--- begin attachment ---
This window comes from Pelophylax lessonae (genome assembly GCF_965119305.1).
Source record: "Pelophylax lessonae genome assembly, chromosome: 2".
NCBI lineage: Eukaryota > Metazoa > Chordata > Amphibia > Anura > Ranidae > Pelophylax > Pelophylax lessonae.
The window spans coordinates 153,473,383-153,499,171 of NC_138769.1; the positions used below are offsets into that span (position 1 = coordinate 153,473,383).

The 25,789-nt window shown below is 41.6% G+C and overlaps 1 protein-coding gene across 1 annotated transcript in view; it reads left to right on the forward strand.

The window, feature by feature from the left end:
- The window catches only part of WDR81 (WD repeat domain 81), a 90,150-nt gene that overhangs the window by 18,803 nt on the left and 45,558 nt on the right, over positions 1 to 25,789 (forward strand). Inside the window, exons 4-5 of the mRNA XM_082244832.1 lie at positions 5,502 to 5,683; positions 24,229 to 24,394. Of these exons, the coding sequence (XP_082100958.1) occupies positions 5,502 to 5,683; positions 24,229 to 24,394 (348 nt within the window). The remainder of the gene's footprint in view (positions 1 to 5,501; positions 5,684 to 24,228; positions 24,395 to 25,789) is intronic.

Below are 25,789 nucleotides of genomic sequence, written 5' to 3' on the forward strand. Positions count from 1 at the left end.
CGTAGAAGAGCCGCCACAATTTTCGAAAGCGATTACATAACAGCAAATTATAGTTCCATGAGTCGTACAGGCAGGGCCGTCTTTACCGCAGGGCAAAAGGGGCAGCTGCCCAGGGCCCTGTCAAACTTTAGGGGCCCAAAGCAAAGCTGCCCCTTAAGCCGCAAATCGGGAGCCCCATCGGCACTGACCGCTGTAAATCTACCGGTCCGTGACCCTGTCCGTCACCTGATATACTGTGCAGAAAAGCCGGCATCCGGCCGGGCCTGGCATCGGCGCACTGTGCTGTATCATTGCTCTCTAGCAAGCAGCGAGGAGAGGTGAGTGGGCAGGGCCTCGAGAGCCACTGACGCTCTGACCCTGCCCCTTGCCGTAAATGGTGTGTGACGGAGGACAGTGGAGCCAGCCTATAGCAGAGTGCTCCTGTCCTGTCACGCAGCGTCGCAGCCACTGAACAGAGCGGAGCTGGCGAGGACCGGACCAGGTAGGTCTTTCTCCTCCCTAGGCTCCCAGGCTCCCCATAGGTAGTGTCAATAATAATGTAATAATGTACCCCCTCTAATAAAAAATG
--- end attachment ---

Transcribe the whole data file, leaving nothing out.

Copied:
This window comes from Pelophylax lessonae (genome assembly GCF_965119305.1).
Source record: "Pelophylax lessonae genome assembly, chromosome: 2".
NCBI lineage: Eukaryota > Metazoa > Chordata > Amphibia > Anura > Ranidae > Pelophylax > Pelophylax lessonae.
The window spans coordinates 153,473,383-153,499,171 of NC_138769.1; the positions used below are offsets into that span (position 1 = coordinate 153,473,383).

The 25,789-nt window shown below is 41.6% G+C and overlaps 1 protein-coding gene across 1 annotated transcript in view; it reads left to right on the forward strand.

The window, feature by feature from the left end:
- The window catches only part of WDR81 (WD repeat domain 81), a 90,150-nt gene that overhangs the window by 18,803 nt on the left and 45,558 nt on the right, over positions 1 to 25,789 (forward strand). Inside the window, exons 4-5 of the mRNA XM_082244832.1 lie at positions 5,502 to 5,683; positions 24,229 to 24,394. Of these exons, the coding sequence (XP_082100958.1) occupies positions 5,502 to 5,683; positions 24,229 to 24,394 (348 nt within the window). The remainder of the gene's footprint in view (positions 1 to 5,501; positions 5,684 to 24,228; positions 24,395 to 25,789) is intronic.

Below are 25,789 nucleotides of genomic sequence, written 5' to 3' on the forward strand. Positions count from 1 at the left end.
CGTAGAAGAGCCGCCACAATTTTCGAAAGCGATTACATAACAGCAAATTATAGTTCCATGAGTCGTACAGGCAGGGCCGTCTTTACCGCAGGGCAAAAGGGGCAGCTGCCCAGGGCCCTGTCAAACTTTAGGGGCCCAAAGCAAAGCTGCCCCTTAAGCCGCAAATCGGGAGCCCCATCGGCACTGACCGCTGTAAATCTACCGGTCCGTGACCCTGTCCGTCACCTGATATACTGTGCAGAAAAGCCGGCATCCGGCCGGGCCTGGCATCGGCGCACTGTGCTGTATCATTGCTCTCTAGCAAGCAGCGAGGAGAGGTGAGTGGGCAGGGCCTCGAGAGCCACTGACGCTCTGACCCTGCCCCTTGCCGTAAATGGTGTGTGACGGAGGACAGTGGAGCCAGCCTATAGCAGAGTGCTCCTGTCCTGTCACGCAGCGTCGCAGCCACTGAACAGAGCGGAGCTGGCGAGGACCGGACCAGGTAGGTCTTTCTCCTCCCTAGGCTCCCAGGCTCCCCATAGGTAGTGTCAATAATAATGTAATAATGTACCCCCTCTAATAAAAAATG